What the Kennedy Terminal Ulcer Can Tell Us

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hospice patient

by Rick Hall, BA, RN, CWON

I have been encouraged to continue with my discussion on Skin Changes at Life's End (SCALE) and the Kennedy Terminal Ulcer (KTU). I have addressed the negatives about SCALE and the KTU, including the legal implications and documentation challenges surrounding the care of patients at the end stages of life.

The Kennedy Terminal Ulcer as a Sign of What's to Come

I thought that I might share a positive story. I received a phone call one day from one of our CNAs located in southeastern Kansas. She stated she had a gentleman who was just released from the hospital to our hospice service. When he got home he became unresponsive. The CNA reported that when she turned the gentleman over, he had a dark purple area in his coccygeal sacral area. She said, "I am sure this is a KTU, can you come down here and verify it?"

I advised our CNA that I would be down in the morning. I met her at our office and we rode to the patient's house together. When we turned him to his side, there was a KTU. The CNA stated it had gotten bigger since the preceding day.

After assessing and measuring the KTU, I met with the wife of our patient and revealed my findings. I asked her if there were any family members who needed to be notified; I did not think her husband was going to make it through the weekend. She said they had a daughter several hours away. I suggested she contact her daughter and ask her to visit her mom and dad.

The daughter came down the next morning and spent the weekend with her parents. Her father passed away the next day. This daughter and mother were so appreciative of the information which led her to her father's bedside so she could say goodbye. It is unfortunate that KTUs develop, but it can be used to help us prepare for the inevitable.

Educating Caregivers and Family About SCALE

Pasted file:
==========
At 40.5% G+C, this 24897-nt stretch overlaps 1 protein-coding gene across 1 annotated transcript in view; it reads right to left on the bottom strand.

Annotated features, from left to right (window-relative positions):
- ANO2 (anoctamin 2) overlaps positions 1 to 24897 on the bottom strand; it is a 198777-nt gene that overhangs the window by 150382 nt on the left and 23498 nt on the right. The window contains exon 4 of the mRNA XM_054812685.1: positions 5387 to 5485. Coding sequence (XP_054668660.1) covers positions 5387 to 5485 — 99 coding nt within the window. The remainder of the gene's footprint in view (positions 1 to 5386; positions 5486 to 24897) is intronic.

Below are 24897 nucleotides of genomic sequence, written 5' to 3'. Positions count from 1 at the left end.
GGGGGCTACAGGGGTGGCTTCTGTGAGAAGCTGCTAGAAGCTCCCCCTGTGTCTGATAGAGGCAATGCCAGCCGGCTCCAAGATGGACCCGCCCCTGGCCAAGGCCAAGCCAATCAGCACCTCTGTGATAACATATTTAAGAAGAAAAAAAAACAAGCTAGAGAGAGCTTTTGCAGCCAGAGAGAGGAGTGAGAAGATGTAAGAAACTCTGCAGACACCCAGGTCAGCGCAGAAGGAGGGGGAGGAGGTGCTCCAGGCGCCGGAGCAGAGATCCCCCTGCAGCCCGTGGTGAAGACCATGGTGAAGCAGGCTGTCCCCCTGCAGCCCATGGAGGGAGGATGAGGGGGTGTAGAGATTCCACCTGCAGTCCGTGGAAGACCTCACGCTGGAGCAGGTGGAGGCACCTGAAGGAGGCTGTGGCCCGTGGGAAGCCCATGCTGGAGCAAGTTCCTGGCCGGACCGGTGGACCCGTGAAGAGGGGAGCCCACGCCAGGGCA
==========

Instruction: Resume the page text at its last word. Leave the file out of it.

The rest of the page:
I later received another phone call from the same area. A daughter had been taking care of her mother. One day she turned her mother and found a KTU on her left buttock. She immediately called her hospice nurse, who in turn called me. I went down the next day.

When we turned her mother during my assessment, there was what looked like five fingers marks. They were purple/red, not open, and much larger than fingers. The daughter tearfully told me her brother was coming in from the east coast and she was afraid he would think she slapped her. After we shared some tears and a hug, I explained to her what I believed the marks to be, and that it was nothing she did in caring for her mother. I further explained this was a sign of what was happening inside of her mother as a skin change that happens at life's end. After an hour she felt better, but still had some lingering guilt.

Informing caregivers and family about what the development of a KTU means, and what changes occur when their loved ones are experiencing SCALE may help in preparing them for what's to come. Educating family and caregivers about why these end of life changes occur may also help alleviate some of the feelings of anger and guilt that may surface during this challenging time of transition.

About the Author
Rick Hall is a wound and ostomy educator and consultant for Kaiser Permanente.

The views and opinions expressed in this blog are solely those of the author, and do not represent the views of WoundSource, Kestrel Health Information, Inc., its affiliates, or subsidiary companies.

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